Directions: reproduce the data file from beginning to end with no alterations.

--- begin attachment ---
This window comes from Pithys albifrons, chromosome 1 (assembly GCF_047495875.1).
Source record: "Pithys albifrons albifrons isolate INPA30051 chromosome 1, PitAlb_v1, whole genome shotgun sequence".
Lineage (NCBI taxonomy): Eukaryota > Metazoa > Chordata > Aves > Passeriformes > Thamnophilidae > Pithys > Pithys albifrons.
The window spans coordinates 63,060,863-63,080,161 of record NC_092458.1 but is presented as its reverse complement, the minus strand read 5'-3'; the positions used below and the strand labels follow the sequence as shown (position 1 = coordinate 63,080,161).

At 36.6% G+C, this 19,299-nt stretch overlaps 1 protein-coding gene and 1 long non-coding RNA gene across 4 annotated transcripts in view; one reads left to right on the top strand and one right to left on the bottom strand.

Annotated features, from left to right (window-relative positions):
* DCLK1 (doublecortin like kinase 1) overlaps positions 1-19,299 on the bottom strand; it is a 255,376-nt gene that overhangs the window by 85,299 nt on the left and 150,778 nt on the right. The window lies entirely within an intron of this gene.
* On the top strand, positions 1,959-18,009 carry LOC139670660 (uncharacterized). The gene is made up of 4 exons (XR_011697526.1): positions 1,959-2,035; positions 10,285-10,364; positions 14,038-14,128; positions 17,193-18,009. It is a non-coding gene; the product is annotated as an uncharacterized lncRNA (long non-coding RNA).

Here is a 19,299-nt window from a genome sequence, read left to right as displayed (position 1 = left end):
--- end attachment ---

This window comes from Pithys albifrons, chromosome 1 (assembly GCF_047495875.1).
Source record: "Pithys albifrons albifrons isolate INPA30051 chromosome 1, PitAlb_v1, whole genome shotgun sequence".
Lineage (NCBI taxonomy): Eukaryota > Metazoa > Chordata > Aves > Passeriformes > Thamnophilidae > Pithys > Pithys albifrons.
The window spans coordinates 63,060,863-63,080,161 of record NC_092458.1 but is presented as its reverse complement, the minus strand read 5'-3'; the positions used below and the strand labels follow the sequence as shown (position 1 = coordinate 63,080,161).

At 36.6% G+C, this 19,299-nt stretch overlaps 1 protein-coding gene and 1 long non-coding RNA gene across 4 annotated transcripts in view; one reads left to right on the top strand and one right to left on the bottom strand.

Annotated features, from left to right (window-relative positions):
* DCLK1 (doublecortin like kinase 1) overlaps positions 1-19,299 on the bottom strand; it is a 255,376-nt gene that overhangs the window by 85,299 nt on the left and 150,778 nt on the right. The window lies entirely within an intron of this gene.
* On the top strand, positions 1,959-18,009 carry LOC139670660 (uncharacterized). The gene is made up of 4 exons (XR_011697526.1): positions 1,959-2,035; positions 10,285-10,364; positions 14,038-14,128; positions 17,193-18,009. It is a non-coding gene; the product is annotated as an uncharacterized lncRNA (long non-coding RNA).

Here is a 19,299-nt window from a genome sequence, read left to right as displayed (position 1 = left end):